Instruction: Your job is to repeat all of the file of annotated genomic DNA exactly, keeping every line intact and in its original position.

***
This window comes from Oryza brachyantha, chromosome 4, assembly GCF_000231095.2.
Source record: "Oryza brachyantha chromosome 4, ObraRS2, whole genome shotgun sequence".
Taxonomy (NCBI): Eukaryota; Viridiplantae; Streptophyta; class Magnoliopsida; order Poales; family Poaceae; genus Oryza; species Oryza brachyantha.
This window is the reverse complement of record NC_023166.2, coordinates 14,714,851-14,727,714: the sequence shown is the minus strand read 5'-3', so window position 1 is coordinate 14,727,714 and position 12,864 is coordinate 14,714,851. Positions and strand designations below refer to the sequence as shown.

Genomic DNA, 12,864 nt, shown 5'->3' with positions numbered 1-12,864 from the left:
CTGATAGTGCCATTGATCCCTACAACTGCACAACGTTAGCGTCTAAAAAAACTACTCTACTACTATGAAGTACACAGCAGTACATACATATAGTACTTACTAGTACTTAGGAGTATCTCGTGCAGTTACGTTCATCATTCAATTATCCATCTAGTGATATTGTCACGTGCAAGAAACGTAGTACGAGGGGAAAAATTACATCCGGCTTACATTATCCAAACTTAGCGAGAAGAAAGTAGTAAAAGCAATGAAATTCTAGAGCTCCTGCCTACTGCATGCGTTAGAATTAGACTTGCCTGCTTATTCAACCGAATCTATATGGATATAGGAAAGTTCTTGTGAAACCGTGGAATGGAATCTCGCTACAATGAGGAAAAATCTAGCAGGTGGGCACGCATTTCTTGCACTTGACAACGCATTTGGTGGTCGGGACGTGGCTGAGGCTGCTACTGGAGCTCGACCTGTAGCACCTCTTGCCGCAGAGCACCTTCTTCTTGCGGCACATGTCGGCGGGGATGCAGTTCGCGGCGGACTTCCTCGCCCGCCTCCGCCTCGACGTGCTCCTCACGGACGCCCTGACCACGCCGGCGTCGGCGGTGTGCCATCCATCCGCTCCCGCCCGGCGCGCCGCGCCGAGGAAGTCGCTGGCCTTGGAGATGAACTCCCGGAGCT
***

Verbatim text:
This window comes from Oryza brachyantha, chromosome 4, assembly GCF_000231095.2.
Source record: "Oryza brachyantha chromosome 4, ObraRS2, whole genome shotgun sequence".
Taxonomy (NCBI): Eukaryota; Viridiplantae; Streptophyta; class Magnoliopsida; order Poales; family Poaceae; genus Oryza; species Oryza brachyantha.
This window is the reverse complement of record NC_023166.2, coordinates 14,714,851-14,727,714: the sequence shown is the minus strand read 5'-3', so window position 1 is coordinate 14,727,714 and position 12,864 is coordinate 14,714,851. Positions and strand designations below refer to the sequence as shown.

Genomic DNA, 12,864 nt, shown 5'->3' with positions numbered 1-12,864 from the left:
CTGATAGTGCCATTGATCCCTACAACTGCACAACGTTAGCGTCTAAAAAAACTACTCTACTACTATGAAGTACACAGCAGTACATACATATAGTACTTACTAGTACTTAGGAGTATCTCGTGCAGTTACGTTCATCATTCAATTATCCATCTAGTGATATTGTCACGTGCAAGAAACGTAGTACGAGGGGAAAAATTACATCCGGCTTACATTATCCAAACTTAGCGAGAAGAAAGTAGTAAAAGCAATGAAATTCTAGAGCTCCTGCCTACTGCATGCGTTAGAATTAGACTTGCCTGCTTATTCAACCGAATCTATATGGATATAGGAAAGTTCTTGTGAAACCGTGGAATGGAATCTCGCTACAATGAGGAAAAATCTAGCAGGTGGGCACGCATTTCTTGCACTTGACAACGCATTTGGTGGTCGGGACGTGGCTGAGGCTGCTACTGGAGCTCGACCTGTAGCACCTCTTGCCGCAGAGCACCTTCTTCTTGCGGCACATGTCGGCGGGGATGCAGTTCGCGGCGGACTTCCTCGCCCGCCTCCGCCTCGACGTGCTCCTCACGGACGCCCTGACCACGCCGGCGTCGGCGGTGTGCCATCCATCCGCTCCCGCCCGGCGCGCCGCGCCGAGGAAGTCGCTGGCCTTGGAGATGAACTCCCGGAGCT